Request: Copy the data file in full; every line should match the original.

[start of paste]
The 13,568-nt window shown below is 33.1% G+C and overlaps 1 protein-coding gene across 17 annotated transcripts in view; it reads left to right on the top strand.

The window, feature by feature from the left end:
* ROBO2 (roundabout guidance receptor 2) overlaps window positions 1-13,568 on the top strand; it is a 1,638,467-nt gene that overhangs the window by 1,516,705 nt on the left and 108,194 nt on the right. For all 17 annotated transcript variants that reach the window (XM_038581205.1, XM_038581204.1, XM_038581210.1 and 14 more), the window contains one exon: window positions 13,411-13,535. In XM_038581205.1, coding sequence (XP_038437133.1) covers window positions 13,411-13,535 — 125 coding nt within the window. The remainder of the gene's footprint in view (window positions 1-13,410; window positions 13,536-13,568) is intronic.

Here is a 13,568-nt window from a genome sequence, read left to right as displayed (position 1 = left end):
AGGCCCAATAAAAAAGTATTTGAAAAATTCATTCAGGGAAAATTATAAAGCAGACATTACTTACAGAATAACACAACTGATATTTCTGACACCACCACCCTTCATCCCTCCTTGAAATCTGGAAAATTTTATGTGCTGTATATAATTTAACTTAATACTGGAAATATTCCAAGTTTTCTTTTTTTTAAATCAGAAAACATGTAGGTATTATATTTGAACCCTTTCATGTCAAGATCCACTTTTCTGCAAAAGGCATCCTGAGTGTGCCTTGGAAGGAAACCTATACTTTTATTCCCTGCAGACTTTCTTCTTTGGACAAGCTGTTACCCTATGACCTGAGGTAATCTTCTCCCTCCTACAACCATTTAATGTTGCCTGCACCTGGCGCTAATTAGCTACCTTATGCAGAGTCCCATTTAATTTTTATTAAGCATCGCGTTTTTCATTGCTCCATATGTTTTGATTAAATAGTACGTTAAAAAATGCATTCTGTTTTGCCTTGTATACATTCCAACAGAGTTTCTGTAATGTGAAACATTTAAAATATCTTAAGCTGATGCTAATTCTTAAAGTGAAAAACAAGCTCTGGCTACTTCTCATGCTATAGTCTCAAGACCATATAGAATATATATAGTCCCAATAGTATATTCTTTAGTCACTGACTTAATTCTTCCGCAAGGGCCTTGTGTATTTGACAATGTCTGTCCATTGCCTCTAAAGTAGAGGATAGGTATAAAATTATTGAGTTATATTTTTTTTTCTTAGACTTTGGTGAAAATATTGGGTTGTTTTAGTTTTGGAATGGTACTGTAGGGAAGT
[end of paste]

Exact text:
The 13,568-nt window shown below is 33.1% G+C and overlaps 1 protein-coding gene across 17 annotated transcripts in view; it reads left to right on the top strand.

The window, feature by feature from the left end:
* ROBO2 (roundabout guidance receptor 2) overlaps window positions 1-13,568 on the top strand; it is a 1,638,467-nt gene that overhangs the window by 1,516,705 nt on the left and 108,194 nt on the right. For all 17 annotated transcript variants that reach the window (XM_038581205.1, XM_038581204.1, XM_038581210.1 and 14 more), the window contains one exon: window positions 13,411-13,535. In XM_038581205.1, coding sequence (XP_038437133.1) covers window positions 13,411-13,535 — 125 coding nt within the window. The remainder of the gene's footprint in view (window positions 1-13,410; window positions 13,536-13,568) is intronic.

Here is a 13,568-nt window from a genome sequence, read left to right as displayed (position 1 = left end):
AGGCCCAATAAAAAAGTATTTGAAAAATTCATTCAGGGAAAATTATAAAGCAGACATTACTTACAGAATAACACAACTGATATTTCTGACACCACCACCCTTCATCCCTCCTTGAAATCTGGAAAATTTTATGTGCTGTATATAATTTAACTTAATACTGGAAATATTCCAAGTTTTCTTTTTTTTAAATCAGAAAACATGTAGGTATTATATTTGAACCCTTTCATGTCAAGATCCACTTTTCTGCAAAAGGCATCCTGAGTGTGCCTTGGAAGGAAACCTATACTTTTATTCCCTGCAGACTTTCTTCTTTGGACAAGCTGTTACCCTATGACCTGAGGTAATCTTCTCCCTCCTACAACCATTTAATGTTGCCTGCACCTGGCGCTAATTAGCTACCTTATGCAGAGTCCCATTTAATTTTTATTAAGCATCGCGTTTTTCATTGCTCCATATGTTTTGATTAAATAGTACGTTAAAAAATGCATTCTGTTTTGCCTTGTATACATTCCAACAGAGTTTCTGTAATGTGAAACATTTAAAATATCTTAAGCTGATGCTAATTCTTAAAGTGAAAAACAAGCTCTGGCTACTTCTCATGCTATAGTCTCAAGACCATATAGAATATATATAGTCCCAATAGTATATTCTTTAGTCACTGACTTAATTCTTCCGCAAGGGCCTTGTGTATTTGACAATGTCTGTCCATTGCCTCTAAAGTAGAGGATAGGTATAAAATTATTGAGTTATATTTTTTTTTCTTAGACTTTGGTGAAAATATTGGGTTGTTTTAGTTTTGGAATGGTACTGTAGGGAAGT